The role of concrete materials in developing children's understanding of the properties of quadrilaterals
Date of Award
Master of Education (M. Ed.)
Institute for Educational Development, Karachi
The purpose of the study was to try to understand how concrete materials can help to develop primary school children's understanding of quadrilaterals. Concrete materials for the purpose of the study refers to all materials and physical objects that can be seen, touched, felt and manipulated for mathematical learning. I worked with four boys (ages 9-11) of mixed ability from a private school that works in close collaboration with IED. I tutored them for one hour outside of their classroom situation. This teaching was done four times a week for seven weeks using at least nine different kinds of concrete material to teach about the sides, angles and diagonals of the parallelogram family of quadrilaterals (square, rhombus, rectangle and parallelogram). My role was dual in nature, that of a researcher as well as a teacher. After determining the needs of the students by an initial activity I designed materials to suit the learning needs of the children. Data was collected with methods suited to the qualitative paradigm of research, i.e., by field notes, audio taping the teaching/learning sessions and collection of samples of students' work and reflections. My own reflections guided the evolution of the research process. My biggest learning was that the role of the teacher is the key factor for effective teaching with concrete materials. The best of materials will not work unless the teacher takes the role of a facilitator, an assessor, a decision maker and a tailor. Concrete materials sometimes succeeded and sometimes did not succeed in developing an understanding of the concept in the children's minds, but in both cases played a key role in students' learning. The materials helped to develop students' mathematical language, encouraged discussion (both teacher-student and student-student), sharpened the ability of the students to question and probe their own and their peers understanding and also unveiled the alternate frameworks that the students harboured about the geometrical concepts under study. Important insights were gained into how children learn the different properties of the four quadrilaterals. For example, all students considered a rhombus to be a "tilted square”, the use of a flexiquad helped the students to learn to differentiate between the two. This study also discusses some of the possibilities and challenges of using concrete materials in the Math classroom and its implications for the teacher or a teacher educator.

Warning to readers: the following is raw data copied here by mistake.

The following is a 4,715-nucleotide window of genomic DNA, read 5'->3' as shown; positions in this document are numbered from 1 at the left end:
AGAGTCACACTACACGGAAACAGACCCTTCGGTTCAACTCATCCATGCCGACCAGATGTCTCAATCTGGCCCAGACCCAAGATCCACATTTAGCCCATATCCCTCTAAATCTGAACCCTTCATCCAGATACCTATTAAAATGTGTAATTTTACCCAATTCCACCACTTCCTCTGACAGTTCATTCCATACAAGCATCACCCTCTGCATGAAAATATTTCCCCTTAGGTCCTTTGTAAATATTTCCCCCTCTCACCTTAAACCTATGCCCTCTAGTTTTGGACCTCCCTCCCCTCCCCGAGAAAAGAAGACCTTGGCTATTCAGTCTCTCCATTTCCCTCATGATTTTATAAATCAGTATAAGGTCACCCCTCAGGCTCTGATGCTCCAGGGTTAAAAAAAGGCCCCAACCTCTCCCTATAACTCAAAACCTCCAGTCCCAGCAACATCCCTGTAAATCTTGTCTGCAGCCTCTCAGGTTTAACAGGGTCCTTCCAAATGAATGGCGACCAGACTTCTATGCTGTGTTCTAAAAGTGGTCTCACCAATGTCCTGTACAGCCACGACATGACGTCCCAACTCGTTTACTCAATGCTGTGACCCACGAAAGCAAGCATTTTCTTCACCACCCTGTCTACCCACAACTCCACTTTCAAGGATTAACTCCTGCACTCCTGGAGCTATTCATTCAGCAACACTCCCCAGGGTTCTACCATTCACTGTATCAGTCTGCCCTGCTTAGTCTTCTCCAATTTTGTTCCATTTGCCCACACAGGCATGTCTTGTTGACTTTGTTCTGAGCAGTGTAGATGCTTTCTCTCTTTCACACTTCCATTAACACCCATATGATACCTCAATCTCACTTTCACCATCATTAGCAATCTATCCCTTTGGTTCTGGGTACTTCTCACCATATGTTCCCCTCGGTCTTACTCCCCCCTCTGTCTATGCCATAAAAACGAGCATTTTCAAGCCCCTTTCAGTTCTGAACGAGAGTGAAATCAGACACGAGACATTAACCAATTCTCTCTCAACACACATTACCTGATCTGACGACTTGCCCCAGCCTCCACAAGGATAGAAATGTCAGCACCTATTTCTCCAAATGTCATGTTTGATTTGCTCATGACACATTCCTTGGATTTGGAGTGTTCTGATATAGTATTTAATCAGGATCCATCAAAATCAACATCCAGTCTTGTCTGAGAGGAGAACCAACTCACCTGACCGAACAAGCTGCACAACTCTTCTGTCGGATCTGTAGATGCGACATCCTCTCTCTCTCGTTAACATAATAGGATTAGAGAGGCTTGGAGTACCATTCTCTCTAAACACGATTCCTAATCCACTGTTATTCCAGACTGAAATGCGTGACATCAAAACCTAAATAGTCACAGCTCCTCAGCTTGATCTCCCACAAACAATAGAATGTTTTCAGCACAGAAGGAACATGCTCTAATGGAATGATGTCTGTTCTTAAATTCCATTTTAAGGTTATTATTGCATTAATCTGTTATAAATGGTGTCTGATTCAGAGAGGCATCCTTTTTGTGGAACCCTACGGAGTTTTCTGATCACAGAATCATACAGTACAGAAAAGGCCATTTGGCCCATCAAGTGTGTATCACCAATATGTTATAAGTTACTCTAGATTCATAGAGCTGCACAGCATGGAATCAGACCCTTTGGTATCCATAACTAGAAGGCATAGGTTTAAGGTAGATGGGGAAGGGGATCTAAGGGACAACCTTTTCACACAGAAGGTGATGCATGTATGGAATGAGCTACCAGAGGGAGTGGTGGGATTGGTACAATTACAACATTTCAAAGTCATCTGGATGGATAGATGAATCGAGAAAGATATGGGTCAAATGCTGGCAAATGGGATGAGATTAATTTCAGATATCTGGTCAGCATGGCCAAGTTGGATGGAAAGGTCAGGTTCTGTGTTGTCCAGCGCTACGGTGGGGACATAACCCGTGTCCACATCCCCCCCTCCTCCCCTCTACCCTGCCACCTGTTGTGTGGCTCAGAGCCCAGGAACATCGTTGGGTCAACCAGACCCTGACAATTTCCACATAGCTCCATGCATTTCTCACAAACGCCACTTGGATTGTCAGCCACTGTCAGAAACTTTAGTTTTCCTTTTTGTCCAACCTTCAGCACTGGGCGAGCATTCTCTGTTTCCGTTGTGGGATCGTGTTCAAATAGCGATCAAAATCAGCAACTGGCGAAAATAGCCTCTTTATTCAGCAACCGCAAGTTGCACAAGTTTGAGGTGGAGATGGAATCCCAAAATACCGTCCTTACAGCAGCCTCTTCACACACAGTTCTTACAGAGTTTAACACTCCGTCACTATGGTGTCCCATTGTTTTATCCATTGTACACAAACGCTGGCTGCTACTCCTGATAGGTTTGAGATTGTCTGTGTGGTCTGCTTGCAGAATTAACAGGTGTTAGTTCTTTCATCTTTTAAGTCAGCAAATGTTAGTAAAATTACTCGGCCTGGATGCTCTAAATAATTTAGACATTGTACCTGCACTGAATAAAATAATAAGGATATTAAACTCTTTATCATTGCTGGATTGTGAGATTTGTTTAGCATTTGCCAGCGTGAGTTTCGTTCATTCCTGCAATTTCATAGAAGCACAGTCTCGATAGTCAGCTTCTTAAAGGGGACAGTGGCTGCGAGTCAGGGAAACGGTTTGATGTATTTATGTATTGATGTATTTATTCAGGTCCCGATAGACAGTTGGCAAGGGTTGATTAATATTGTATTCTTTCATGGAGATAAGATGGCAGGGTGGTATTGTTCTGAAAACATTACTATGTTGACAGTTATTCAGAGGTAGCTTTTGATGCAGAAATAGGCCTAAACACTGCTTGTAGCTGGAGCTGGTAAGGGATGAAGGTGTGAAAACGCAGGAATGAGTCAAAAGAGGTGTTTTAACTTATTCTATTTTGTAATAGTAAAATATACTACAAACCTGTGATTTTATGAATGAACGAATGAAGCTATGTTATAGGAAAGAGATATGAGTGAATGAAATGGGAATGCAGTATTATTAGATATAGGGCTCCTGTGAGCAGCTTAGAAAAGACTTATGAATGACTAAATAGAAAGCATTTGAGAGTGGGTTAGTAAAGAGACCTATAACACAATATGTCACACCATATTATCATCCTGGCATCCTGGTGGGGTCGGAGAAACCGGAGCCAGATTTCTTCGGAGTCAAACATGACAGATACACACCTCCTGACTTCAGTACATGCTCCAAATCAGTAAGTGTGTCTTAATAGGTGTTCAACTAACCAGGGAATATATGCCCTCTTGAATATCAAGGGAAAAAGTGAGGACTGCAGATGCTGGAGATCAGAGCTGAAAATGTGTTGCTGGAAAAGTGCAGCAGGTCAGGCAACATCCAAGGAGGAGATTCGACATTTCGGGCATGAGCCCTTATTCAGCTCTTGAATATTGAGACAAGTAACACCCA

Ahmed, A. (1998). The role of concrete materials in developing children's understanding of the properties of quadrilaterals (Unpublished master's dissertation). Aga Khan University, Karachi, Pakistan.
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